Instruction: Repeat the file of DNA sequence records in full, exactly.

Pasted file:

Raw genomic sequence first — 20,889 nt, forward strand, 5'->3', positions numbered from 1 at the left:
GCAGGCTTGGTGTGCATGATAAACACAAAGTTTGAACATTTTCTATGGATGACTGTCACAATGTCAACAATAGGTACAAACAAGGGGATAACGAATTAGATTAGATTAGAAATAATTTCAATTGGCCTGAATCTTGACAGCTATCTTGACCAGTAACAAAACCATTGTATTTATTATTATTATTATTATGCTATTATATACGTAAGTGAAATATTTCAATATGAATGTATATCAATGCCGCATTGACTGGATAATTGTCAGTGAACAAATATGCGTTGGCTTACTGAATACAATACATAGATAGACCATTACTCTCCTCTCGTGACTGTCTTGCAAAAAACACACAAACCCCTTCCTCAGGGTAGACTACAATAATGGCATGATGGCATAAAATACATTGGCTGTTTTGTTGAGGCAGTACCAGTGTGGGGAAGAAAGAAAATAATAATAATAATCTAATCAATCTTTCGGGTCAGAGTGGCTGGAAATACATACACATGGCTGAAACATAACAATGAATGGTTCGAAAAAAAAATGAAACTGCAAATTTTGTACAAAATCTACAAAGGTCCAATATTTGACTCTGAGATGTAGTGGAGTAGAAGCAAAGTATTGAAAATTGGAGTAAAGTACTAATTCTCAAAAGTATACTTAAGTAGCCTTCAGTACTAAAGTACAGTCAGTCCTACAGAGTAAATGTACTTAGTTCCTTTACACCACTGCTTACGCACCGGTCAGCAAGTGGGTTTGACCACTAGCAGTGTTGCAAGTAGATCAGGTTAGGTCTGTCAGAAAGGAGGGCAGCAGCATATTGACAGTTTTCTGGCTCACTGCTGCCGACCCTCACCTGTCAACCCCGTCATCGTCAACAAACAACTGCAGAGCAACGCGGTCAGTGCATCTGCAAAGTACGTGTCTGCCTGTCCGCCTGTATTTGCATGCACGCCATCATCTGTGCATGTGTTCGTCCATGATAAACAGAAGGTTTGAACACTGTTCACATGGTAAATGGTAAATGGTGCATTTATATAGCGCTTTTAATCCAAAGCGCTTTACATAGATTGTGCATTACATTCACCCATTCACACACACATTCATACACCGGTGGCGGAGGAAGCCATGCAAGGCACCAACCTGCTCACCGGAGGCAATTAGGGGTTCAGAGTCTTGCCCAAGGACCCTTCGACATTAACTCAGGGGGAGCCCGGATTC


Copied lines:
Raw genomic sequence first — 20,889 nt, forward strand, 5'->3', positions numbered from 1 at the left:
GCAGGCTTGGTGTGCATGATAAACACAAAGTTTGAACATTTTCTATGGATGACTGTCACAATGTCAACAATAGGTACAAACAAGGGGATAACGAATTAGATTAGATTAGAAATAATTTCAATTGGCCTGAATCTTGACAGCTATCTTGACCAGTAACAAAACCATTGTATTTATTATTATTATTATTATGCTATTATATACGTAAGTGAAATATTTCAATATGAATGTATATCAATGCCGCATTGACTGGATAATTGTCAGTGAACAAATATGCGTTGGCTTACTGAATACAATACATAGATAGACCATTACTCTCCTCTCGTGACTGTCTTGCAAAAAACACACAAACCCCTTCCTCAGGGTAGACTACAATAATGGCATGATGGCATAAAATACATTGGCTGTTTTGTTGAGGCAGTACCAGTGTGGGGAAGAAAGAAAATAATAATAATAATCTAATCAATCTTTCGGGTCAGAGTGGCTGGAAATACATACACATGGCTGAAACATAACAATGAATGGTTCGAAAAAAAAATGAAACTGCAAATTTTGTACAAAATCTACAAAGGTCCAATATTTGACTCTGAGATGTAGTGGAGTAGAAGCAAAGTATTGAAAATTGGAGTAAAGTACTAATTCTCAAAAGTATACTTAAGTAGCCTTCAGTACTAAAGTACAGTCAGTCCTACAGAGTAAATGTACTTAGTTCCTTTACACCACTGCTTACGCACCGGTCAGCAAGTGGGTTTGACCACTAGCAGTGTTGCAAGTAGATCAGGTTAGGTCTGTCAGAAAGGAGGGCAGCAGCATATTGACAGTTTTCTGGCTCACTGCTGCCGACCCTCACCTGTCAACCCCGTCATCGTCAACAAACAACTGCAGAGCAACGCGGTCAGTGCATCTGCAAAGTACGTGTCTGCCTGTCCGCCTGTATTTGCATGCACGCCATCATCTGTGCATGTGTTCGTCCATGATAAACAGAAGGTTTGAACACTGTTCACATGGTAAATGGTAAATGGTGCATTTATATAGCGCTTTTAATCCAAAGCGCTTTACATAGATTGTGCATTACATTCACCCATTCACACACACATTCATACACCGGTGGCGGAGGAAGCCATGCAAGGCACCAACCTGCTCACCGGAGGCAATTAGGGGTTCAGAGTCTTGCCCAAGGACCCTTCGACATTAACTCAGGGGGAGCCCGGATTC